رابط بهینه سازی شبیه سازی شی گرا
|کد مقاله||سال انتشار||مقاله انگلیسی||ترجمه فارسی||تعداد کلمات|
|9760||2003||13 صفحه PDF||سفارش دهید||محاسبه نشده|
Publisher : Elsevier - Science Direct (الزویر - ساینس دایرکت)
Journal : Computers & Structures, Volume 81, Issue 17, August 2003, Pages 1689–1701
Progress in the field of structural optimization naturally leads to an increasing number of structural models and optimization algorithms that need to be considered for design. Software architecture is of central importance in the ability to account for the complex links tying new structural models and optimizers. An object-oriented programming pattern for interfacing simulation and optimization codes is described in this article. The concepts of optimization variable, criteria, optimizers and simulation environment are the building blocks of the pattern. The resulting interface is logical, flexible and extensive. It encompasses constrained single or multiple objective formulations with continuous, discrete or mixed design variables. Applications are given for composite laminate design.
As research in the field of structural modelling and optimization progresses, design needs to account for an increasing number of interdependent models and allow diverse problem formulations. The architecture of the computer program that implements structural models and optimization algorithms has therefore become crucial in dealing with such increasing complexity. Deliberate programming is a stepping stone for effectively capitalizing knowledge so that creativity in design is not limited by technical book-keeping. This article describes a central part of any structural optimization program, the interface between simulation and optimization sub-programs. The interface is presented as an object-oriented programming pattern. Unlike sequential programming languages (FORTRAN, C, BASIC, PASCAL,…), object-oriented languages like C++  and  provide ways to express the solutions to a problem directly and concisely, by creating new relevant types and their functionalities (objects). Object-oriented programming patterns  and  go one step further: they describe how different objects work together to fulfill a task. In the field of mechanics, object-oriented patterns have mainly covered finite element programming , ,  and . The need for object-oriented analysis in advanced optimization strategies has been clearly stated and solutions proposed in  and . The text starts with a review of simulation–optimization interfaces. Next, a pattern for an internal interface is proposed, which consists of assigning responsibilities to new programming types related to optimization variables, criteria, algorithm and simulation environment. The resulting program is versatile as it allows constrained single or multiple objective formulations with continuous, discrete or mixed design variables. Applications are given for composite laminate design. A coupled process-structure problem and a coupled material selection-structure problem are solved.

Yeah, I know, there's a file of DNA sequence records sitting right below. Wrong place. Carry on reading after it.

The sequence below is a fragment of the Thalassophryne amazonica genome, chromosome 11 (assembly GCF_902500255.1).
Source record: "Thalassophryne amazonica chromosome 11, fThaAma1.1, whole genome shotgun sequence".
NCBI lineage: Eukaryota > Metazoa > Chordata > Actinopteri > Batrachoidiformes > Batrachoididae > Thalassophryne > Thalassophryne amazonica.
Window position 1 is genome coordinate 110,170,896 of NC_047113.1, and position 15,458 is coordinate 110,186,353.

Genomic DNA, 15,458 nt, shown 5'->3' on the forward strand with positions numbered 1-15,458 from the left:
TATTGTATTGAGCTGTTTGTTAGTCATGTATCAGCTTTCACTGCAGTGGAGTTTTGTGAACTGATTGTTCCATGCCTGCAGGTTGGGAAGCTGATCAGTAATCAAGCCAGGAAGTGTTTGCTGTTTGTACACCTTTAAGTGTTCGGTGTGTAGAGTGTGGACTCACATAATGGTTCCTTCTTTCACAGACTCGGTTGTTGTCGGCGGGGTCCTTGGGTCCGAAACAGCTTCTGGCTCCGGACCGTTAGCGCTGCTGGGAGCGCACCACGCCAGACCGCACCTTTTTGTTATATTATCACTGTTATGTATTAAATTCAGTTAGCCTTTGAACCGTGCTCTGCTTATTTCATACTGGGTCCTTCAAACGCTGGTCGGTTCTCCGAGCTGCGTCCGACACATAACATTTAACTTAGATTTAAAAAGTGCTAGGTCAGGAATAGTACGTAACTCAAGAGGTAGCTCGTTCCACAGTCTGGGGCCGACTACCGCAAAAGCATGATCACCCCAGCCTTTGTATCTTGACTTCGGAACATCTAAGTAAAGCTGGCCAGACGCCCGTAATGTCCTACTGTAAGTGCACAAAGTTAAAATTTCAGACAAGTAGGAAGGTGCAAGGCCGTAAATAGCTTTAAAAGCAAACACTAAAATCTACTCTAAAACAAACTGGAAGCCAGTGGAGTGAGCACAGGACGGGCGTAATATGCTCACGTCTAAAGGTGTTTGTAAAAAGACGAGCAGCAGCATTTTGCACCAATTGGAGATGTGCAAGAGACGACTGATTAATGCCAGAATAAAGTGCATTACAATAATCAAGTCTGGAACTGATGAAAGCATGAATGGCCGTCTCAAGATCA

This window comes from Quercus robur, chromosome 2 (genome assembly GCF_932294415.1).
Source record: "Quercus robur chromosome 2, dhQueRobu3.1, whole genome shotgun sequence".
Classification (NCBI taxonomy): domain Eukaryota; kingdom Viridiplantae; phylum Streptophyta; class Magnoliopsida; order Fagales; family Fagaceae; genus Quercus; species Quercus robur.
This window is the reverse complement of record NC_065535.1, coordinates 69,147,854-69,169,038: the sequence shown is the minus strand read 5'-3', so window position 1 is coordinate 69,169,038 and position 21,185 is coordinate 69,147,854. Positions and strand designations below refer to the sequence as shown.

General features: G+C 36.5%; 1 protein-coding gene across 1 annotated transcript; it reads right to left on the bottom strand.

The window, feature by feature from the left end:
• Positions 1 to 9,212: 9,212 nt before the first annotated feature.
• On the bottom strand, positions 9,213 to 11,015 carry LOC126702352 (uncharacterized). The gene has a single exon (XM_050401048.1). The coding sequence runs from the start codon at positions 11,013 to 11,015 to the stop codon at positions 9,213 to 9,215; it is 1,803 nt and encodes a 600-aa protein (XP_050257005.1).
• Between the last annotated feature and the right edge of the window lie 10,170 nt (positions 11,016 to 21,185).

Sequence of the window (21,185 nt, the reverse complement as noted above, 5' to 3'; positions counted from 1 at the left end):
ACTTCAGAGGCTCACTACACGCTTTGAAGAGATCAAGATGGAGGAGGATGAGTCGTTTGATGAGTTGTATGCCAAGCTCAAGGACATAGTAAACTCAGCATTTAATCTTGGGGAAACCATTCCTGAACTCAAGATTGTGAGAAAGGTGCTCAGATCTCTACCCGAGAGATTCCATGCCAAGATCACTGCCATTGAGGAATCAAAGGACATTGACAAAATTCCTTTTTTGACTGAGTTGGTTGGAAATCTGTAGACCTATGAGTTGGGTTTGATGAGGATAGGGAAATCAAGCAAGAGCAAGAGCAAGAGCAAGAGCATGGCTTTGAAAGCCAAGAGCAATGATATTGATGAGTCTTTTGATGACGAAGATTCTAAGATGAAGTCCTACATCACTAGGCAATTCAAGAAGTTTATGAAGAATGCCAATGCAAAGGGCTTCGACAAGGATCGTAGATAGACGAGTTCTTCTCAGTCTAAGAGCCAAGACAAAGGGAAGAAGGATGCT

نتیجه گیری انگلیسی
When manufacturing composites laminates, a large numbers of parameters can be controlled that have an influence on the process (e.g., injection pressure, injection gate location, compaction rate), or on the final structure, or even on both process and structure (fibers arrangements, number of plies, choice of materials). In addition, numerous manufacturing and design criteria (e.g., injection maximum pressure or time, stiffness, failure) need to be considered when choosing these parameters. The inherent complexity of composite design make it an important example where the architecture of the simulation–optimization conditions the final design. Two examples have been given to illustrate the point: a process-structure and a material selection-structure coupled optimization. The simulation–optimization interface presented in the text is object-oriented, internal, and is based on four natural classes, optimization variables, criteria, optimizers and simulation environment. The classes are assembled through systematic use of object composition and the abstract factory pattern. It is likely that well-funded interface patterns will become increasingly necessary as more practical optimizers, using all information available about the simulation (approximations, sensitivities, numerical cost of sub-simulations) come into use